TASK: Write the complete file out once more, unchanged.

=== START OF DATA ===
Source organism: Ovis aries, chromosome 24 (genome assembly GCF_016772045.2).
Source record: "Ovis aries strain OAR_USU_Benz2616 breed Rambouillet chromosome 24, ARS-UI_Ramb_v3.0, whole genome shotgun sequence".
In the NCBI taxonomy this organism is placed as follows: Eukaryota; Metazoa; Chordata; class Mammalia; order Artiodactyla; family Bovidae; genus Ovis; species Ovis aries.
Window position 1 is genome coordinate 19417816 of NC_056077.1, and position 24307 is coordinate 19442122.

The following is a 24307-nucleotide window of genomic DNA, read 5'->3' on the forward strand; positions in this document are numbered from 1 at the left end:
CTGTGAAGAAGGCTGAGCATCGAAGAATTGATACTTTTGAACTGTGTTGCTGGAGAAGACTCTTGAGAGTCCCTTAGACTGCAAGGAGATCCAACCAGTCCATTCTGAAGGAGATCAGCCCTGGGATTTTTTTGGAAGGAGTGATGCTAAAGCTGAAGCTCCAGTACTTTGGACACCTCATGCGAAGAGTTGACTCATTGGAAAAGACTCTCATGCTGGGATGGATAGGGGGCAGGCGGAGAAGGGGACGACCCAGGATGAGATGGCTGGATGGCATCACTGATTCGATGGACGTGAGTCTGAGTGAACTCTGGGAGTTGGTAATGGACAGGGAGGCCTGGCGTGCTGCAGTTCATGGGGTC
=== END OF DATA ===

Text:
Source organism: Ovis aries, chromosome 24 (genome assembly GCF_016772045.2).
Source record: "Ovis aries strain OAR_USU_Benz2616 breed Rambouillet chromosome 24, ARS-UI_Ramb_v3.0, whole genome shotgun sequence".
In the NCBI taxonomy this organism is placed as follows: Eukaryota; Metazoa; Chordata; class Mammalia; order Artiodactyla; family Bovidae; genus Ovis; species Ovis aries.
Window position 1 is genome coordinate 19417816 of NC_056077.1, and position 24307 is coordinate 19442122.

The following is a 24307-nucleotide window of genomic DNA, read 5'->3' on the forward strand; positions in this document are numbered from 1 at the left end:
CTGTGAAGAAGGCTGAGCATCGAAGAATTGATACTTTTGAACTGTGTTGCTGGAGAAGACTCTTGAGAGTCCCTTAGACTGCAAGGAGATCCAACCAGTCCATTCTGAAGGAGATCAGCCCTGGGATTTTTTTGGAAGGAGTGATGCTAAAGCTGAAGCTCCAGTACTTTGGACACCTCATGCGAAGAGTTGACTCATTGGAAAAGACTCTCATGCTGGGATGGATAGGGGGCAGGCGGAGAAGGGGACGACCCAGGATGAGATGGCTGGATGGCATCACTGATTCGATGGACGTGAGTCTGAGTGAACTCTGGGAGTTGGTAATGGACAGGGAGGCCTGGCGTGCTGCAGTTCATGGGGTC